Through grants and camp residents starting their own businesses, Carter-Griffin wants a sustainable community that builds, creates, gifts and applies community self-reli­ance. She wants unused land to be turned into permacul­ture gardens, a sustainable and low-maintenance way to cul­tivate land. She also wants an on-site radio station. Podcast­ing can work as well but many unhoused people have free government provided “Obama phones” that do not provide much data for streaming pod­casts. Other skill sets Carter- Griffin would like to foster at camps are writing, journalism, and talk shows.

Currently, gathering solu­tions for issues like obtaining water, bathrooms, and toiletries are on the top of Carter-Grif­fin’s list of asks when it comes to the needs of her curbside community.

Envisioning tiny homes that look like the creative art style seen at Burning Man, Carter- Griffin wants Oakland to be seen as an example to show the world how Curb Urbanization can work. Her own loft was created using wood and mate­rials discarded in the process of home renovations in West Oakland. Carter-Griffin said she wants to re-using the mate­rials left behind from gentrifica­tion, she has found family por­traits that she plans to hang up in memory of those who have been pushed out of their neigh­borhoods.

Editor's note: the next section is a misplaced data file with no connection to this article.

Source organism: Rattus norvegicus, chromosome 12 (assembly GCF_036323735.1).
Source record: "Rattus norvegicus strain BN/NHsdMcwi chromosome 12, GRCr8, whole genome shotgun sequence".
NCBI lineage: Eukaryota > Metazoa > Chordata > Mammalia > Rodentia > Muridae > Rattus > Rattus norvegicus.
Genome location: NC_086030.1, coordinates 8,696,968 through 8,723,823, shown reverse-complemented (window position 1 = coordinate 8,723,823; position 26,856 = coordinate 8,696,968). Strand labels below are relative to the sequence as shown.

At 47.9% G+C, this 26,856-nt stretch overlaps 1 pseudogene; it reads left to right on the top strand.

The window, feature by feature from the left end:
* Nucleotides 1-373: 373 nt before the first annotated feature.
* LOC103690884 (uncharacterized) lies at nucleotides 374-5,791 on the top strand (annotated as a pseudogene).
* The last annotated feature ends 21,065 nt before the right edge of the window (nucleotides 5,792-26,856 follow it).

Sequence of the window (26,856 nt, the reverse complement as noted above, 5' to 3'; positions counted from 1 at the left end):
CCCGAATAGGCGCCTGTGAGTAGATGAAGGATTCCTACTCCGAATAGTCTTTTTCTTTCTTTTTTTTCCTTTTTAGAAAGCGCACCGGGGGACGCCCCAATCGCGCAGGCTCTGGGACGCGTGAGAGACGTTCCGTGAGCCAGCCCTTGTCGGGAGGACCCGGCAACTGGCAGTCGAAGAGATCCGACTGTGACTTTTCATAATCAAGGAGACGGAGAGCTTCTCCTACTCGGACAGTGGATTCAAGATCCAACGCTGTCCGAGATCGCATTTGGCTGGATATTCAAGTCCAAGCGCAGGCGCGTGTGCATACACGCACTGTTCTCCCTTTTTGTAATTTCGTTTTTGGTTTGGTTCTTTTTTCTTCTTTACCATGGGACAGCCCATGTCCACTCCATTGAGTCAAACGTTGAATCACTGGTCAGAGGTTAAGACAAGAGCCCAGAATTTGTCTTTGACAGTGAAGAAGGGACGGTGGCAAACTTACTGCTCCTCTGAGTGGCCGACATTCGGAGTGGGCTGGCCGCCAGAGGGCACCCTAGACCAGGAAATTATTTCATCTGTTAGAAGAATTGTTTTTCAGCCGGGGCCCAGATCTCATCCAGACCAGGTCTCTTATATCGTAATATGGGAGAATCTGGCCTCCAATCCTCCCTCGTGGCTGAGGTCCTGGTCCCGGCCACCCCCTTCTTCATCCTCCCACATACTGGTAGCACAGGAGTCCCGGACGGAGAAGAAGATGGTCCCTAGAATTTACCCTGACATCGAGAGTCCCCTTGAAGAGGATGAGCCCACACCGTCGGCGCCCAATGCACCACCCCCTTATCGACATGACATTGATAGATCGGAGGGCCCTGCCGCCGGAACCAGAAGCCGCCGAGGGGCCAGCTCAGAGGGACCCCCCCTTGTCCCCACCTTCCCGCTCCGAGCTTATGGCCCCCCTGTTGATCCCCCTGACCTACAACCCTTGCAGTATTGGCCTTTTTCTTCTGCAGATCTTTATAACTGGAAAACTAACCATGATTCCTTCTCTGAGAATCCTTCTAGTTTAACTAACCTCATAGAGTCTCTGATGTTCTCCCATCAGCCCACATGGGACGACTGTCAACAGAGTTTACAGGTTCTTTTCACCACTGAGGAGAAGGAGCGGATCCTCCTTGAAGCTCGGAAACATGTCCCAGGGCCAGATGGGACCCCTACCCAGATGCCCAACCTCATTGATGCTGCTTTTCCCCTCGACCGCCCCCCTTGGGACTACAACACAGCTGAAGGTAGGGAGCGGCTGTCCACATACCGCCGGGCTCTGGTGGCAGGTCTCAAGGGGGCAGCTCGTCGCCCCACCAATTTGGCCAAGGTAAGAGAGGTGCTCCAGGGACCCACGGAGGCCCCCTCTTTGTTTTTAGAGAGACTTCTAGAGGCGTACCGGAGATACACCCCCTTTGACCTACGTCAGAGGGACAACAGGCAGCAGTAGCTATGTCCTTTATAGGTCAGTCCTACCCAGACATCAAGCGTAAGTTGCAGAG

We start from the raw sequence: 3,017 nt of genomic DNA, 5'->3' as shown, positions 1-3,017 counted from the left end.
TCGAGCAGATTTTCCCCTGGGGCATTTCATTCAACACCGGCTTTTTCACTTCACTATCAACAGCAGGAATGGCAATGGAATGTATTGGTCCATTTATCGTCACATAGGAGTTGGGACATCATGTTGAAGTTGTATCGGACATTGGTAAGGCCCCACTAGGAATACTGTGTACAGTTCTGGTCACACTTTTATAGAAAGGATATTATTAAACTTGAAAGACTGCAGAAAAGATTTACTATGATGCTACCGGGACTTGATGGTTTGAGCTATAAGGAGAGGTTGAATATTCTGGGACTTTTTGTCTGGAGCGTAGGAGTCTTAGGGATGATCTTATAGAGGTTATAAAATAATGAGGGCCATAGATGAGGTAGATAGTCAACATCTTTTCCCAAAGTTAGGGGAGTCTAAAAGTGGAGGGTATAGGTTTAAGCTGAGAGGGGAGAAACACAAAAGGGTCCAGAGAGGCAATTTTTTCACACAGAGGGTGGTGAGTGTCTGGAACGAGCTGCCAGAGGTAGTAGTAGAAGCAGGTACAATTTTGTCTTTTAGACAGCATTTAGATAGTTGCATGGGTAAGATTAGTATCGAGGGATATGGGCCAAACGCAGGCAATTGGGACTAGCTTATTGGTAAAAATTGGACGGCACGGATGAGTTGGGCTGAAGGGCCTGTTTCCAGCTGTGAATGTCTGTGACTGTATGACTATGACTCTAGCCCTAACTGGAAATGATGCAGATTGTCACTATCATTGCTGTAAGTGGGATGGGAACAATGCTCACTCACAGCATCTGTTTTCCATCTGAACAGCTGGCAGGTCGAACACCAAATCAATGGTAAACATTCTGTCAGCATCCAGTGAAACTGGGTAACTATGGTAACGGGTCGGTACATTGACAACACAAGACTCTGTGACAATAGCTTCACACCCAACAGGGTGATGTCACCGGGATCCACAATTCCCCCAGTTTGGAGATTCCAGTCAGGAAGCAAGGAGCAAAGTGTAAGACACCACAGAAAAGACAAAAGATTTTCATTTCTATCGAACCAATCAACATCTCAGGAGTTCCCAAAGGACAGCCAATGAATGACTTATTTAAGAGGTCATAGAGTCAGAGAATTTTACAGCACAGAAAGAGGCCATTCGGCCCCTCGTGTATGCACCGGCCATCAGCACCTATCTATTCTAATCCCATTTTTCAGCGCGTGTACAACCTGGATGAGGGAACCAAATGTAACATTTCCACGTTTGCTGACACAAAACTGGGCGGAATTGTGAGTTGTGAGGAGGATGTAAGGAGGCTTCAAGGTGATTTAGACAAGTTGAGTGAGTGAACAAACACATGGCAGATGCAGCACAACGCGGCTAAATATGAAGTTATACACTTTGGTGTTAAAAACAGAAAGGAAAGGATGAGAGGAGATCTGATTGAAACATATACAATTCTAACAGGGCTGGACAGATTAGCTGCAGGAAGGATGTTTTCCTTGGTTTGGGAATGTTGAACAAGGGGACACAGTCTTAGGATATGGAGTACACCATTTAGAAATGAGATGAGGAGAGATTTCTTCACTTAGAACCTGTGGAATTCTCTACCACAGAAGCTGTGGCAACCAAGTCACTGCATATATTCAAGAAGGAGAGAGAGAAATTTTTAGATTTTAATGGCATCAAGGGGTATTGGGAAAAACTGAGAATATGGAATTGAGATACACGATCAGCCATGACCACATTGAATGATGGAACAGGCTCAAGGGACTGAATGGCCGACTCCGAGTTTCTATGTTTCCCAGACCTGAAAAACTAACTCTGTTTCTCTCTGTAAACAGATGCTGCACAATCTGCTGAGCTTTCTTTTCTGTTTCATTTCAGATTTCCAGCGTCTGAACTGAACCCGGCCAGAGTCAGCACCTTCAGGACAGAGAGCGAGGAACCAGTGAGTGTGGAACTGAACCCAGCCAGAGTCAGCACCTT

When it comes to the one dream Carter-Griffin wants the most, she said, “I just want my house back,” one with an extra room for her daughter to live with her. She copes with the pain of missing her daughter by focusing on improving what she sees around her, turning trash into gold, she said, is what an Alchemist is meant to do.

Carter-Griffin wants to find a way to go to Burning Man this year to try and get Burners interested in her ideas, but she said she is too poor to obtain free tickets. There are tickets for low-income attendees, but they require showing W-2 forms and Carter-Griffin has not had a job or a bank account, making her unable to apply.

She currently makes no money. Receiving food stamps helps a lot, but those benefits have recently been cut. Despite that, Carter-Griffin said as long as she has food, water, and her loft, she is fine and will contin­ue squatting at Woodside so she can fight for something more than being shuffled into a Tuff Shed with a potential future of low-paying, dead-end work that cannot sustain affordable living in the Bay Area, CA.